Champions of restoring historic in Hampton Bays as a catering and meeting hall with a 20-room bed and breakfast and a tap room might not be celebrating for a while.
At a joint meeting of the Hampton Bays Civic Association and Hampton Bays Beautification Committee at Hampton Bays High School Tuesday night, developers Gregg and Mitchell Rechler and consultant Jim Morgo were on hand to vet 100 residents’ concerns regarding a proposed planned development district that would translate into the preservation of the inn.
During the meeting, Gregg Rechler said preservation of Canoe Place Inn depends on economic fesibility, which still needs to be determined.
“Based on the preliminary information, we think it is viable,” Rechler said. “We’re not in the business of not being profitable."
Should restoration prove too pricey, Rechler said the inn would be demolished and "something as of right” would be constructed.
"We would have to go back to the drawing board," he said.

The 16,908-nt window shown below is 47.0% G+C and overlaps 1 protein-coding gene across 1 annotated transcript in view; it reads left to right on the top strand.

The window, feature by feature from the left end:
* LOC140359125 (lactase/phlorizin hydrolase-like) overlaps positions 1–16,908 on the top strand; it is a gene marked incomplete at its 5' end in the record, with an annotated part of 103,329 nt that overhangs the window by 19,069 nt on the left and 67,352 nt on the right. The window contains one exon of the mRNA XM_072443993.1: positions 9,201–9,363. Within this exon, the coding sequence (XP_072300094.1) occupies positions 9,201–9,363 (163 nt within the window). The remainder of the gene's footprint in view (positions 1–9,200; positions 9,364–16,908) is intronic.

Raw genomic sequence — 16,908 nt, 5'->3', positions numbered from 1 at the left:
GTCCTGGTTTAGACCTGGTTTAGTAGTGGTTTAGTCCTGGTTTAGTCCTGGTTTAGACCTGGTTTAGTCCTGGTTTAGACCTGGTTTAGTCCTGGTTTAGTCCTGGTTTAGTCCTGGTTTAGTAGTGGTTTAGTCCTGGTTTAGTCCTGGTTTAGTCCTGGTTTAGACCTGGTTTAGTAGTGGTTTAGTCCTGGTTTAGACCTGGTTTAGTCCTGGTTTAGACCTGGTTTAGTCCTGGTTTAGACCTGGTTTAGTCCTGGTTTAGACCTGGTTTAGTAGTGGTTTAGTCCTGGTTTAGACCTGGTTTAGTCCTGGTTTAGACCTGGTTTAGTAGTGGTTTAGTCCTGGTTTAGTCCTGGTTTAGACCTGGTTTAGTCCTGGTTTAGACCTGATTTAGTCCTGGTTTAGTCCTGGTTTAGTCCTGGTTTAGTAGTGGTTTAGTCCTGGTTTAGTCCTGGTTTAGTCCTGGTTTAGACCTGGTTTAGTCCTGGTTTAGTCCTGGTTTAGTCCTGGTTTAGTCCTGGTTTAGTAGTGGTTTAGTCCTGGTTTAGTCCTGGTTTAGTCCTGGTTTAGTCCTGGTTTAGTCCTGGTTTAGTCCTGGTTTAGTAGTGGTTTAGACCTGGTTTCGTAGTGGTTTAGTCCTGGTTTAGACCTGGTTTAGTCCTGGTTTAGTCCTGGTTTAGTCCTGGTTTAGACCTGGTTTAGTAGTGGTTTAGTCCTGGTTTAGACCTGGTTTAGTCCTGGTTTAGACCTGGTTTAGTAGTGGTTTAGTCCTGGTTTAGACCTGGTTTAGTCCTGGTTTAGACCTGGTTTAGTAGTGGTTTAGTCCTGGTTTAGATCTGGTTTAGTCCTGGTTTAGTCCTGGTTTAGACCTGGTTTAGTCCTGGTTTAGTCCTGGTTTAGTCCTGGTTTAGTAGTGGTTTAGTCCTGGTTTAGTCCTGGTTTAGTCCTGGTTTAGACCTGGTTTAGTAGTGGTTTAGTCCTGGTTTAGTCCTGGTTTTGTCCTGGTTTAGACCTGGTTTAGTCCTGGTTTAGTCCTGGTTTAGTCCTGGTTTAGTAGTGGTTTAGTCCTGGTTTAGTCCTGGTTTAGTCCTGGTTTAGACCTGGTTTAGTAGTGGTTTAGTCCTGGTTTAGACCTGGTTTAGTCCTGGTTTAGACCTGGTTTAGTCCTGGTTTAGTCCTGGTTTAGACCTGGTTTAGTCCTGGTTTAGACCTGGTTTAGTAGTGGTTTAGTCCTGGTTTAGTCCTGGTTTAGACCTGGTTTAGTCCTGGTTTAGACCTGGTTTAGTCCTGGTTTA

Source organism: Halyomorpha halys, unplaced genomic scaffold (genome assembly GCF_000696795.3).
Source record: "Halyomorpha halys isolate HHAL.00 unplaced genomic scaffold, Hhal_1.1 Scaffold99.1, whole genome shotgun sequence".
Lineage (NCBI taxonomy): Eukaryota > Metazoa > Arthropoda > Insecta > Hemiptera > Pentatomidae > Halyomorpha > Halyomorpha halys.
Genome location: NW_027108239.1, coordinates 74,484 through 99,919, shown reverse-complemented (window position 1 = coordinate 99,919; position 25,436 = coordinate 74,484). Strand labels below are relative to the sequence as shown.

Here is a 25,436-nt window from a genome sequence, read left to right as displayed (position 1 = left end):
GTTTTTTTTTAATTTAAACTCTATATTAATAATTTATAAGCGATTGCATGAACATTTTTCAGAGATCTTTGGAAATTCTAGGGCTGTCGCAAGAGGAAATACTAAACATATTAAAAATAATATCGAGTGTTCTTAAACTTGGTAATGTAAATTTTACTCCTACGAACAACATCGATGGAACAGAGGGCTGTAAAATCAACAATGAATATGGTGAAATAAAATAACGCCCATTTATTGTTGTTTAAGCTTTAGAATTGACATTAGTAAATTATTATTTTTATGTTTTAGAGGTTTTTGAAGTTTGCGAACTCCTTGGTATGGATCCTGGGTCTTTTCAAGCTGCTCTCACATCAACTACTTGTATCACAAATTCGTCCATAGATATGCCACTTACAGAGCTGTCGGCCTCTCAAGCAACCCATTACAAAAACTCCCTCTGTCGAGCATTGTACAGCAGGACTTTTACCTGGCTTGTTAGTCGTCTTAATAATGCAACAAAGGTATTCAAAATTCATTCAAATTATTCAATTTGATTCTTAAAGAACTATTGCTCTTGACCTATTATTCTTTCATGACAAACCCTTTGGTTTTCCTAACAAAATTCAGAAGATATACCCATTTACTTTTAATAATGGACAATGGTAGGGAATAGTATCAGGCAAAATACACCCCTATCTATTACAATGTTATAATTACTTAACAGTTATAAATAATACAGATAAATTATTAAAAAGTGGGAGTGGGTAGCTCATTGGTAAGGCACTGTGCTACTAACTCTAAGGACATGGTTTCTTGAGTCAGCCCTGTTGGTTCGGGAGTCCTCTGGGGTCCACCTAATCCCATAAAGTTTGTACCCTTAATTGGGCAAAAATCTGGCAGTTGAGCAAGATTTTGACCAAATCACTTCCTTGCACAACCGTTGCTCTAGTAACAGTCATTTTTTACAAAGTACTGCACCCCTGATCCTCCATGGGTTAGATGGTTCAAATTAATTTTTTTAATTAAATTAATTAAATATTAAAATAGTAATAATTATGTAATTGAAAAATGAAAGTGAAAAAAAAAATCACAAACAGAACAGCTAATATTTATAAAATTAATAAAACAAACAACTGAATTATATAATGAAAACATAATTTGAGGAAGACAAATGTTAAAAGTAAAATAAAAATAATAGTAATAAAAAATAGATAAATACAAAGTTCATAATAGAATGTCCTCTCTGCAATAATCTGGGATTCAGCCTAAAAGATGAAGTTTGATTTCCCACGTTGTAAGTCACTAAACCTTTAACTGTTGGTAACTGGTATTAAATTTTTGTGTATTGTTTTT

He assured, however, that the goal is to stay committed to the project.
“Our reputation is every bit as important as a successful business deal,” Rechler said.
The current proposal calls for a residential planned development district on the canal properties, with the construction of 40 town homes, or bay homes, not condos, and 20 boat slips. The entire proposal is being treated as one PDD, with a “swap” of development rights allowing for seven additional units – meaning 40, rather than 33 units.
A planned development district allows for more density than would normally be allowed as of right, in exchange for community benefit.
In this instance, community benefits would include the renovation or rehabilitation of the inn; public access to the waterfront; and an agreement to dedicate funds toward open space acquisition in Hampton Bays. Covenants would ensure that the inn never be used for any other purpose, such as a nightclub.
During a question and answer session, residents voiced concerns on water quality and increased density.
Peconic Baykeeper Kevin McAllister said area waters have been degraded by nutrient pollution and urged the Rechlers to consider alternatives to chromaglass systems for wastewater treatment.
“You have a golden opportunity to implement better technology,” he said. “You can be clean water champions,” he said.
Rechler said he was interested in pursuing other options but needed county-approved systems and said any new system would be better than the cesspools currently available.
Others said they were fearful of affordable housing on site if the town homes did not sell; Rechler said that has never been discussed and said he would not “have spent all this time and money” on a project that would end up in affordable housing.